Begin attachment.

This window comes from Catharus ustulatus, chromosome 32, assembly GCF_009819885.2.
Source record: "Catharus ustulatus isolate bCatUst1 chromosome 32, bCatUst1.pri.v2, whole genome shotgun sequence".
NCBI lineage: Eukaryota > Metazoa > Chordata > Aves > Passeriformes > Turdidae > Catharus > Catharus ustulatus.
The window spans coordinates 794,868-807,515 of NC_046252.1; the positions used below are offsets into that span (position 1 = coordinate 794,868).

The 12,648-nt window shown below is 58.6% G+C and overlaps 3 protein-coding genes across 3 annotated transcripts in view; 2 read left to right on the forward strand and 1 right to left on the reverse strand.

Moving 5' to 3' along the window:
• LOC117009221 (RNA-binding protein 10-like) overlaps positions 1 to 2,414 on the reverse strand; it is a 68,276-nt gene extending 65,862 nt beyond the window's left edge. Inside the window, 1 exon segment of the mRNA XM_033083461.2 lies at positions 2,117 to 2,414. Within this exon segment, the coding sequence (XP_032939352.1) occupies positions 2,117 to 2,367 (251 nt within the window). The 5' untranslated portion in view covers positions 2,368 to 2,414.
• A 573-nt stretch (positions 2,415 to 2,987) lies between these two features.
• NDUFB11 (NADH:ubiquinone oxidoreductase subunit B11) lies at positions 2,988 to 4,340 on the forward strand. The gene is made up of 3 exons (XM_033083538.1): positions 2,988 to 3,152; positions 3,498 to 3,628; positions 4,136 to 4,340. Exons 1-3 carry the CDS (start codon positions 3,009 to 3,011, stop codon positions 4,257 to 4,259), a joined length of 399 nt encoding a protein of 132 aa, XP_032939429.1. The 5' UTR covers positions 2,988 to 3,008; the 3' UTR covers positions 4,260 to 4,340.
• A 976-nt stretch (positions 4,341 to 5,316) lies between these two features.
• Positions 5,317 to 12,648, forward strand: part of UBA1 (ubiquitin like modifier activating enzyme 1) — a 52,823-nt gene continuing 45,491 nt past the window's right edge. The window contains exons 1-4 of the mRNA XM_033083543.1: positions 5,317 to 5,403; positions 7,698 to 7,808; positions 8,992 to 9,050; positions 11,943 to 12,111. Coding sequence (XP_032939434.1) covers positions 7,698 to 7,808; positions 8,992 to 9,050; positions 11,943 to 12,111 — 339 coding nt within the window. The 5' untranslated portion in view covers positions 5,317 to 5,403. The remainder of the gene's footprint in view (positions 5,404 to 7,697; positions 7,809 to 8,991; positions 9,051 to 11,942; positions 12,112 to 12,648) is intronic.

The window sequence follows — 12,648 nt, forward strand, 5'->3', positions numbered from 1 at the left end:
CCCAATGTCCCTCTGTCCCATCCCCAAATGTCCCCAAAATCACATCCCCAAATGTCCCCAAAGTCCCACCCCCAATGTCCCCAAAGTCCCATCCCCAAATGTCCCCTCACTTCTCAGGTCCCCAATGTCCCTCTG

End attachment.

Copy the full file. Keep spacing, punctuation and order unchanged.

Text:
This window comes from Catharus ustulatus, chromosome 32, assembly GCF_009819885.2.
Source record: "Catharus ustulatus isolate bCatUst1 chromosome 32, bCatUst1.pri.v2, whole genome shotgun sequence".
NCBI lineage: Eukaryota > Metazoa > Chordata > Aves > Passeriformes > Turdidae > Catharus > Catharus ustulatus.
The window spans coordinates 794,868-807,515 of NC_046252.1; the positions used below are offsets into that span (position 1 = coordinate 794,868).

The 12,648-nt window shown below is 58.6% G+C and overlaps 3 protein-coding genes across 3 annotated transcripts in view; 2 read left to right on the forward strand and 1 right to left on the reverse strand.

Moving 5' to 3' along the window:
• LOC117009221 (RNA-binding protein 10-like) overlaps positions 1 to 2,414 on the reverse strand; it is a 68,276-nt gene extending 65,862 nt beyond the window's left edge. Inside the window, 1 exon segment of the mRNA XM_033083461.2 lies at positions 2,117 to 2,414. Within this exon segment, the coding sequence (XP_032939352.1) occupies positions 2,117 to 2,367 (251 nt within the window). The 5' untranslated portion in view covers positions 2,368 to 2,414.
• A 573-nt stretch (positions 2,415 to 2,987) lies between these two features.
• NDUFB11 (NADH:ubiquinone oxidoreductase subunit B11) lies at positions 2,988 to 4,340 on the forward strand. The gene is made up of 3 exons (XM_033083538.1): positions 2,988 to 3,152; positions 3,498 to 3,628; positions 4,136 to 4,340. Exons 1-3 carry the CDS (start codon positions 3,009 to 3,011, stop codon positions 4,257 to 4,259), a joined length of 399 nt encoding a protein of 132 aa, XP_032939429.1. The 5' UTR covers positions 2,988 to 3,008; the 3' UTR covers positions 4,260 to 4,340.
• A 976-nt stretch (positions 4,341 to 5,316) lies between these two features.
• Positions 5,317 to 12,648, forward strand: part of UBA1 (ubiquitin like modifier activating enzyme 1) — a 52,823-nt gene continuing 45,491 nt past the window's right edge. The window contains exons 1-4 of the mRNA XM_033083543.1: positions 5,317 to 5,403; positions 7,698 to 7,808; positions 8,992 to 9,050; positions 11,943 to 12,111. Coding sequence (XP_032939434.1) covers positions 7,698 to 7,808; positions 8,992 to 9,050; positions 11,943 to 12,111 — 339 coding nt within the window. The 5' untranslated portion in view covers positions 5,317 to 5,403. The remainder of the gene's footprint in view (positions 5,404 to 7,697; positions 7,809 to 8,991; positions 9,051 to 11,942; positions 12,112 to 12,648) is intronic.

The window sequence follows — 12,648 nt, forward strand, 5'->3', positions numbered from 1 at the left end:
CCCAATGTCCCTCTGTCCCATCCCCAAATGTCCCCAAAATCACATCCCCAAATGTCCCCAAAGTCCCACCCCCAATGTCCCCAAAGTCCCATCCCCAAATGTCCCCTCACTTCTCAGGTCCCCAATGTCCCTCTG